Pesticide question.

Discussion in 'General Gardening' started by Gator_56, May 10, 2012.

  1. Gator_56

    Gator_56 New Member

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    What do you guys suggest to use for getting rid of insects that are eating my garden without putting my bees in harms way? Although oddly I have yet to see the first bee in my garden!
     
  2. heinleinfan

    heinleinfan New Member

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    Hey Gator,
    I do all organic gardening in my community garden and I use a few "home remedies" that do okay for me that I've never worried about with my bees. That said, I'm in Colorado and we don't have near the insect activity that wetter states do and I garden on a small scale; 2 plots that are 12x13 each in a community garden (that has a hive, right by my beds) so my homemade methods might not work for those bugs in Florida that get big enough to carry off small children.

    I use regular old fashioned original Dawn dishwashing soap, though any biodegradable soap will work, like camping soap. Put about a tablespoon in 20 ounces of water in a sprayer, and swirl to dissolve it, don't shake or you'll get suds. The idea is to make some water "sticky" so it drowns small bugs. Use it in a few hours before or after watering if you top water with a hose or cans, etc. This is for getting rid of tiny bugs, like aphids.

    For the big nasties or really bad infestations, I make a pretty vile homemix. 3 big cloves of garlic, smushed really well + 1 tablespoon red pepper powder (ground very fine) + 1/4 cup vegetable oil is all mixed together in my food processor. I strain that through some cheesecloth into my 20 ounce sprayer then fill the rest with water.

    I also do some companion planting and have calendula and marigolds spread through the garden; a lot of bad bugs seems to hate both those flowers while pollinators and lady bugs generally love them.
     

  3. riverbee

    riverbee Active Member

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    gator,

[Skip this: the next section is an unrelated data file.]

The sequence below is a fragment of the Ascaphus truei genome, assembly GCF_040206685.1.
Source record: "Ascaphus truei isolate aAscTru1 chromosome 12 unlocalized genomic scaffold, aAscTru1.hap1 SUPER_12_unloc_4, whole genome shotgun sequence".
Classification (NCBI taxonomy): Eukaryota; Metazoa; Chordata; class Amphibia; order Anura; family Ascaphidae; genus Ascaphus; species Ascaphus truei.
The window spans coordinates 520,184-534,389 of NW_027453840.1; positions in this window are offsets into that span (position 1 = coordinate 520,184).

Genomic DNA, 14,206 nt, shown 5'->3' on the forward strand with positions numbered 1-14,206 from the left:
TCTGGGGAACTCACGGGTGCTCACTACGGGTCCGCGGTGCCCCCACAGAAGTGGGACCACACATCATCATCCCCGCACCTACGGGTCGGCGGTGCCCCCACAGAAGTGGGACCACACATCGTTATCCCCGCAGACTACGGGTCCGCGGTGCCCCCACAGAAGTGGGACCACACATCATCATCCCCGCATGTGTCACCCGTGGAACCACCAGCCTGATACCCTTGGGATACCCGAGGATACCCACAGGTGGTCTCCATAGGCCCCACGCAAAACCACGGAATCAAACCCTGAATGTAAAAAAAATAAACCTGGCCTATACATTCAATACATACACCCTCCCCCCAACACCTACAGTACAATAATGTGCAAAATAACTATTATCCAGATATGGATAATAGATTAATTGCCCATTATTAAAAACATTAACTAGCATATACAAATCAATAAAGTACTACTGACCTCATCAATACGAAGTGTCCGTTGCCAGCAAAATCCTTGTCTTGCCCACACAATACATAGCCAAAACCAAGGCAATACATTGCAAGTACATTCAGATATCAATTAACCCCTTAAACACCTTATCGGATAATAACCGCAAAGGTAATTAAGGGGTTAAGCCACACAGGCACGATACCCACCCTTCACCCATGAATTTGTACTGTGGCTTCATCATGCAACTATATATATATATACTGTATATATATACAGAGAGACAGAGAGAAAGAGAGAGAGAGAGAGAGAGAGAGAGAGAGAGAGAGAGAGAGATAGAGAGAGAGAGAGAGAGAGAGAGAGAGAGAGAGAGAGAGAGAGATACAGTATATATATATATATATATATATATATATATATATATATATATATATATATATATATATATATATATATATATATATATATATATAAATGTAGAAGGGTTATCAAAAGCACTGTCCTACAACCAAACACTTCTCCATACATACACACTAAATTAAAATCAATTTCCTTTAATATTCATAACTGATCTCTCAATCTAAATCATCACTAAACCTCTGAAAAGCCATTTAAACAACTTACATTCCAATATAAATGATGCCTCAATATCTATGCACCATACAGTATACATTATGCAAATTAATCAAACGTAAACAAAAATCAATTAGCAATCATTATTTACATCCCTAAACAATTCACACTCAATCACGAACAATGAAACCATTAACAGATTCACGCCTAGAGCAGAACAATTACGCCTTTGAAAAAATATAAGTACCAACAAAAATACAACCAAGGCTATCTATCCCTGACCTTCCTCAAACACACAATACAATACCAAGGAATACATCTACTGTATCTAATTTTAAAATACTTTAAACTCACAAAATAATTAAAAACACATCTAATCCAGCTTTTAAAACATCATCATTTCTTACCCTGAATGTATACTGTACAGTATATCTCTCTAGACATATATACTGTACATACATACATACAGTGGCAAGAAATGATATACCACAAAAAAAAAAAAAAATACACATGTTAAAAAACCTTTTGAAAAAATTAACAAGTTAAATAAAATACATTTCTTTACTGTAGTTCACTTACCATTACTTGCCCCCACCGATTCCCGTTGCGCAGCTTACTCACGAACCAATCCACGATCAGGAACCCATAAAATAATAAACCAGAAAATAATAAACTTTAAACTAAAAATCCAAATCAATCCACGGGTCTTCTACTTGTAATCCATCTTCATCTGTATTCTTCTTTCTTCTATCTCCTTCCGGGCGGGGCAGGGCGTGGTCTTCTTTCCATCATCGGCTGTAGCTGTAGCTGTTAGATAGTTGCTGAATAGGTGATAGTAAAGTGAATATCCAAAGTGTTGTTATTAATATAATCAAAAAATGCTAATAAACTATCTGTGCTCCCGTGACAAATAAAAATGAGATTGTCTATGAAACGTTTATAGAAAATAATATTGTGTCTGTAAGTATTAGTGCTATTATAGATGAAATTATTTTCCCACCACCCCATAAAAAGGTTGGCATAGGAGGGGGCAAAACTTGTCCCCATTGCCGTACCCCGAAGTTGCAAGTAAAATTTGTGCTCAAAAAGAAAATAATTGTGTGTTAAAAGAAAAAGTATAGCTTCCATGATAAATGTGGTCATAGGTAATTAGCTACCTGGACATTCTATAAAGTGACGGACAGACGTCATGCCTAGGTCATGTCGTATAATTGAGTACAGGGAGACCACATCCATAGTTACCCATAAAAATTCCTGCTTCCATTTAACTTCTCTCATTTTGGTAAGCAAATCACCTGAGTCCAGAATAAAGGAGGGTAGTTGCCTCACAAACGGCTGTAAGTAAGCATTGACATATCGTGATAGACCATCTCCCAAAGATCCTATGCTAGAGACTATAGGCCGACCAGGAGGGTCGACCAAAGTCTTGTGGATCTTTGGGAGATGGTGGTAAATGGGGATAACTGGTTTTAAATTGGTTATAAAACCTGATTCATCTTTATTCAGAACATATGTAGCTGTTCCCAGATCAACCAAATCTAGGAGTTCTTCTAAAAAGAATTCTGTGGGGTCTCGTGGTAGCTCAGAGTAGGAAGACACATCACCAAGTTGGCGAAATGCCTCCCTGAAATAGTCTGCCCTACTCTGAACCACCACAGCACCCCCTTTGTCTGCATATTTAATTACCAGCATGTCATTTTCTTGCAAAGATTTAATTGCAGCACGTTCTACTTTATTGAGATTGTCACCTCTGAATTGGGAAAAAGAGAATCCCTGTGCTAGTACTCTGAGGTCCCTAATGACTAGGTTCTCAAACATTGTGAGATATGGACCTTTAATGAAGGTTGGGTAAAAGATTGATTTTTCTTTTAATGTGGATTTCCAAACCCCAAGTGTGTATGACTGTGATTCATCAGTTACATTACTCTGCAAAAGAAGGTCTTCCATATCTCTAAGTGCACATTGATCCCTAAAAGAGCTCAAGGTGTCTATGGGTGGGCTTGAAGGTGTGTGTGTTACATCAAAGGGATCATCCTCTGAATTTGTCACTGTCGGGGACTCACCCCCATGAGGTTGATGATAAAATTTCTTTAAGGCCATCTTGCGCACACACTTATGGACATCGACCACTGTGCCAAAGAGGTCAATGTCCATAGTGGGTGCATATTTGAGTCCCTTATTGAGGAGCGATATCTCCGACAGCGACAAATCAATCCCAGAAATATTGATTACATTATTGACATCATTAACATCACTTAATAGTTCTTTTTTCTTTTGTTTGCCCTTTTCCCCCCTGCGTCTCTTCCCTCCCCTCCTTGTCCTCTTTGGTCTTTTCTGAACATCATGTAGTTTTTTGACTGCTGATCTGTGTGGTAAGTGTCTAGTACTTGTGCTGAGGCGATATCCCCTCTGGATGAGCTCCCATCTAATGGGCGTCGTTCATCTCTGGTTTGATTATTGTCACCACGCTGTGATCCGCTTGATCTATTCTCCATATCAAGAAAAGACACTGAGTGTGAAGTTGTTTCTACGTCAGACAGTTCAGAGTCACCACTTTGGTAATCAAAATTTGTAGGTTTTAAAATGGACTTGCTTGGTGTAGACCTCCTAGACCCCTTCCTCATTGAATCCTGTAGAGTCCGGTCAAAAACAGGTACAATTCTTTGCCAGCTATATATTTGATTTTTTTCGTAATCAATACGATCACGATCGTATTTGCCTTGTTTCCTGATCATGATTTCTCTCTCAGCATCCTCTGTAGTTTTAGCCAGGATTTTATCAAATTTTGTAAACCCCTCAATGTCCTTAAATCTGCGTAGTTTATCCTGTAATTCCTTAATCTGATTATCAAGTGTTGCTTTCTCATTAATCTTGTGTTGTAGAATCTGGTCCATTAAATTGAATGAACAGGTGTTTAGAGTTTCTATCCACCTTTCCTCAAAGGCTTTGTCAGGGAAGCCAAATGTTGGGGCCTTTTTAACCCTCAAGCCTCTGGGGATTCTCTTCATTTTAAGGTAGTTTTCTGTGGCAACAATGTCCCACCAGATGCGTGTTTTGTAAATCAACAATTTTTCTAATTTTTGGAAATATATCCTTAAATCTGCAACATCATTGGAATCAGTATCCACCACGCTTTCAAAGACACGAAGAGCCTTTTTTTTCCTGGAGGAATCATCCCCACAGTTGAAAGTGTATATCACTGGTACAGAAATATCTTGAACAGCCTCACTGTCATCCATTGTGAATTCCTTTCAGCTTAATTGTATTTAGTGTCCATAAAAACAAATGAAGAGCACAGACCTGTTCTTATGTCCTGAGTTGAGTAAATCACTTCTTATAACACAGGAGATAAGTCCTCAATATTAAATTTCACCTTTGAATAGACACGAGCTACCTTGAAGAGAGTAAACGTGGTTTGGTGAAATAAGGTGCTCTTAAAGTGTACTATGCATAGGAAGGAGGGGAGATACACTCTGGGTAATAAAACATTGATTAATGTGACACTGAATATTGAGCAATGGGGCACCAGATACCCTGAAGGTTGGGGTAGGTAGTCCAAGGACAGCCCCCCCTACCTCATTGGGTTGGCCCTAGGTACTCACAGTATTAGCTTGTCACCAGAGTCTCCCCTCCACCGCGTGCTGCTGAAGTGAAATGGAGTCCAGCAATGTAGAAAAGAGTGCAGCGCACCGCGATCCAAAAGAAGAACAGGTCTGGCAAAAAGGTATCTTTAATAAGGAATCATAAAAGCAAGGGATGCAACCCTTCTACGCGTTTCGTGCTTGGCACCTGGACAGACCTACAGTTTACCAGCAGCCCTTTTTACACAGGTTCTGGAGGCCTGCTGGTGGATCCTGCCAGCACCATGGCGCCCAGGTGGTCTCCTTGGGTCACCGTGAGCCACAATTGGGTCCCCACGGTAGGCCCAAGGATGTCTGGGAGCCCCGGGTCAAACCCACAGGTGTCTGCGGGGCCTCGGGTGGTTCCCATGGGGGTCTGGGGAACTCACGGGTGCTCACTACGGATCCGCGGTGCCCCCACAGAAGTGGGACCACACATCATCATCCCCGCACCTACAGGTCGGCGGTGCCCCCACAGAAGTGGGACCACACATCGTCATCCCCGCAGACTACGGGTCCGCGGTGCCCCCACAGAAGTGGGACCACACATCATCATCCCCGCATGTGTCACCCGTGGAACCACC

you don't want to be using any pesticides or you will not have honey bees. in the general gardening forum, there are some great posts relative to what other folks use....i am looking for a couple of great threads about this right now in that forum. will post the link to them when i find them for you:grin:
     
  4. riverbee

    riverbee Active Member

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  5. Gator_56

    Gator_56 New Member

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    To be honest I'm not really sure what is getting on them but all of my plants seem to have holes eaten in the leaves. Last year we had a bad problem with aphids but I'm not seeing a lot of those this year. I do notice a small greenish fly of some type that is always present so that may be the culprit!
     
  6. riverbee

    riverbee Active Member

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    hey gator,

    what kind of plants are you growing? there are a number of insects that do this (holes in the leaves), but it depends on the plant, as to what they are. we need some of the gardeners in here to help you out,........i garden but just follow instructions.....:grin: i can tell you all about picking colorado beetles off potato plants though....lol!

    sorry i can't help you out more right now, my BHalf is gone tonight, but would still need to know what plants.

    also, if you can't get many replies here, you could ask charles to move your thread to the gardening forum where folks can help you out better than i can?
    :grin:
     
  7. efmesch

    efmesch Active Member

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    I like to use yellow plastic sticky cards. I hang them up between the branches of trees or the rows of vegetables. Somehow, the color yellow is a good attractant for many flying insects. They sit down on the card and get stuck for good. But this is not for all insects. The soap remedy is generally considered a good solution for aphids. Most often, the solution has to be tailored for the pest. BT, for example, is considered a non-poisonous solution for caterpillars (that eat leaves, among other things). Beetles require different solutions, but I don't know what to suggest.
    If you can, try to get someone to identify the specific pest you are dealing with, that should narrow down the serach for non=poisonous control methods.
     
  8. Omie

    Omie New Member

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    holes on the leaves- lettuce, bok choy, spinach....might be simply slugs. shallow saucers of beer will trap and drown them.
     
  9. Walt B

    Walt B New Member

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